Benefits: carpenter bees are generalists, content to forage wild flowers, vegetable flowers such as eggplant and tomato, and decorative garden flowers. They are most busy in the early morning although I have seen them visiting my dogwood and mimosa trees as late as dusk. They are excellent at keeping wasps at bay, given the male’s protective tendency.

Bee herding:
I have several areas where I do not want bees. The wood rails by my back door are an invitation to accidental “fly ins” whenever the door is held open for the dogs. The male bees also take issue with my coming and going. The bees are quick borers and I can’t always prevent new holes appearing. I cover the holes with wood putty. The female may be trapped inside but her death won’t harm anything.

Carpenter Bee and Passion Flower by Peter Loewer
You can hang a vertical board in your garden or erect a small, bare-wood decorative fence. This “offering” allows you to keep your pollinators happy while offering an alternative to your deck. Some people hang a simple pine board. Other makes a bee preserve, erecting a board and surrounding it with flowers. Keep in mind that the carpenter bee is too large to enter long, tubular flowers such as those found on penstemons and salvias. They use their powerful mandibles (mouth parts) to cut the corolla base and access the nectar without pollinating the flower.

Pesky males can be a deck enjoyment killer for many people. Take heart: males don’t sting. They will, however, bump against you and generally make a pest of themselves (not to mention serving as unwilling playtoys for my German Shepherd!) They are protecting their territory. You can distract them by tossing bee-sized rocks away from you; males tend to chase the rock.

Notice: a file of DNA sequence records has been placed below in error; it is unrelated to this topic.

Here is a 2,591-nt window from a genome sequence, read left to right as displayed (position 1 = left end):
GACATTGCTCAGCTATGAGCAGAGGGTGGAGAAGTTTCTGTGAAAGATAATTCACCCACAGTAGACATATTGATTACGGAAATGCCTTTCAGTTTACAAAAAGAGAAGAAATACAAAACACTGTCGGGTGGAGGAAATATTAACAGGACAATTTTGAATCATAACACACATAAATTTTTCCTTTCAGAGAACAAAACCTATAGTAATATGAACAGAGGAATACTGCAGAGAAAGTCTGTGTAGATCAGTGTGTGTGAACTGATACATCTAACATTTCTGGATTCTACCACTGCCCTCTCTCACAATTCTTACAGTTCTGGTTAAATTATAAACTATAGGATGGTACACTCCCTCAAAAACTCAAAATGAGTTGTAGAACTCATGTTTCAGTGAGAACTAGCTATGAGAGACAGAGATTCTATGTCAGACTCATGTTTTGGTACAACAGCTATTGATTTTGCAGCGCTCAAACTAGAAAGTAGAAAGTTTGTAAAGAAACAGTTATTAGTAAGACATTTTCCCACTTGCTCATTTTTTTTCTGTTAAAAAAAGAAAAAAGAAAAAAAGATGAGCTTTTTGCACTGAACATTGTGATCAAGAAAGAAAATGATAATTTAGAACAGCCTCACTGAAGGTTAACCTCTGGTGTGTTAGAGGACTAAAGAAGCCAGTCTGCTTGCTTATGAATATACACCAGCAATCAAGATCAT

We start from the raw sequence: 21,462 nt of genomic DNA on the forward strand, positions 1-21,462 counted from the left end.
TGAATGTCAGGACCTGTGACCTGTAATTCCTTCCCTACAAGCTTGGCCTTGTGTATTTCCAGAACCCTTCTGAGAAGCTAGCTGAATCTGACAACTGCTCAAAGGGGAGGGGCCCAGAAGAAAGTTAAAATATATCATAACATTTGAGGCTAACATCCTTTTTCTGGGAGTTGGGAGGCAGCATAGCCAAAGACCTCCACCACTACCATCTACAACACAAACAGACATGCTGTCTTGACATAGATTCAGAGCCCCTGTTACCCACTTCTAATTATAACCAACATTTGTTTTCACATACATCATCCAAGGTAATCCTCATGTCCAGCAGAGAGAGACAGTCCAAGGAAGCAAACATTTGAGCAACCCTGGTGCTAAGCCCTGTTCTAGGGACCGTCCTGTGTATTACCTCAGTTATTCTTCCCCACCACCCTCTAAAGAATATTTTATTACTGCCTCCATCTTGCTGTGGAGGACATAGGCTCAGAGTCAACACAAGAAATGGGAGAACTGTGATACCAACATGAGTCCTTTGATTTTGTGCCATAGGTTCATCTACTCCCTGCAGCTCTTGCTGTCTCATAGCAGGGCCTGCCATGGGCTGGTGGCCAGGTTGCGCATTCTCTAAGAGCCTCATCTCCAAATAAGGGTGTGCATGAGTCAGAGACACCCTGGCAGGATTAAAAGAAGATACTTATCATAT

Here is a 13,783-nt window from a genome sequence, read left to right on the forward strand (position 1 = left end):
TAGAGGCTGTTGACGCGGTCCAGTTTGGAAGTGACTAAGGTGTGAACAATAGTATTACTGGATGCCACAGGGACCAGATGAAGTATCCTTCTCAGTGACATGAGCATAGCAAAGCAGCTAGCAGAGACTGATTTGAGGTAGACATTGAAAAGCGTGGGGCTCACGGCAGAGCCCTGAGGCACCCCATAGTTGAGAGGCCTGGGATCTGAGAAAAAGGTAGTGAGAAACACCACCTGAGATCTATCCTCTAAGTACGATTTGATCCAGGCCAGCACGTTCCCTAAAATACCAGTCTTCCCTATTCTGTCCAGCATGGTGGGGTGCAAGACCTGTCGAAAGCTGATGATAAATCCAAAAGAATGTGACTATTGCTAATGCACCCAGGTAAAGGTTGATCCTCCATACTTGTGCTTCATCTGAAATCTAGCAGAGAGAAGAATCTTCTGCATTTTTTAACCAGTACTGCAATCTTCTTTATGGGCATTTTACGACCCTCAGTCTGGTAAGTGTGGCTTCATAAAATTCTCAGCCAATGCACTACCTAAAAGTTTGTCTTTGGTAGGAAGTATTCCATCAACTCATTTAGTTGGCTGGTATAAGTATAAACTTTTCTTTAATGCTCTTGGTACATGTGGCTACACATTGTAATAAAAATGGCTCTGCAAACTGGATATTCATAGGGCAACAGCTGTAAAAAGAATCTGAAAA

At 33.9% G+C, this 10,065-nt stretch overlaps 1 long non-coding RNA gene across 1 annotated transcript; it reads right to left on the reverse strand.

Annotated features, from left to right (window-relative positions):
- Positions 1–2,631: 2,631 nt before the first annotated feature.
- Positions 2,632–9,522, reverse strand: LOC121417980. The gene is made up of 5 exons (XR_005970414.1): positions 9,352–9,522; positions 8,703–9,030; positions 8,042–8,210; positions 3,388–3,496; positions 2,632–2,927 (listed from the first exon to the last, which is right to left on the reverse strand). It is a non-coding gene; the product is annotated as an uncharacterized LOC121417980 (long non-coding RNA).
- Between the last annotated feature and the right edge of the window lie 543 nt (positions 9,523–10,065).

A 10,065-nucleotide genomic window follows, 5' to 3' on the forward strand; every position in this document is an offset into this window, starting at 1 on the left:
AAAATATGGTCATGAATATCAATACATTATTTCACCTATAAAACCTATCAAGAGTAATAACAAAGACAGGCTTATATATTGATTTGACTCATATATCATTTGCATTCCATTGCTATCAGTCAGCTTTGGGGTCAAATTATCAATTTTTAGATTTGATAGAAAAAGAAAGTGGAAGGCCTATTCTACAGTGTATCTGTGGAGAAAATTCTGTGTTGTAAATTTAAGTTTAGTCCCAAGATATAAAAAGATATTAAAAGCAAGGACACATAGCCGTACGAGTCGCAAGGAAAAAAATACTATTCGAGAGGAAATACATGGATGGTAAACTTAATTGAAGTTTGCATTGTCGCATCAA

Females can sting. They are generally tolerant of people and animals unless you go out of your way to handle them or are aggressive with them. People with allergies to bee venom should seek medical treatment if stung.

Gardeners usually live in harmony with these bees. You can gently push them out of the way while harvesting vegetables or tending flowers. I have noticed that they behave like honey bees when exposed to smoke; a quick exhale of cigarette smoke tends to pacify an intrepid male.

Bee prevention:
If you build it, they will come. Carpenter bees fancy wooden shutters, fence posts, door jambs, the wooden support beams under decks, wood shingles – sound wood is wood and weathered wood is downright nice. Look into coating your wood with polyurethane or oil-base paint. Carpenter bees like redwood so you may want to build using man-made materials.


A note about exterminating carpenter bees: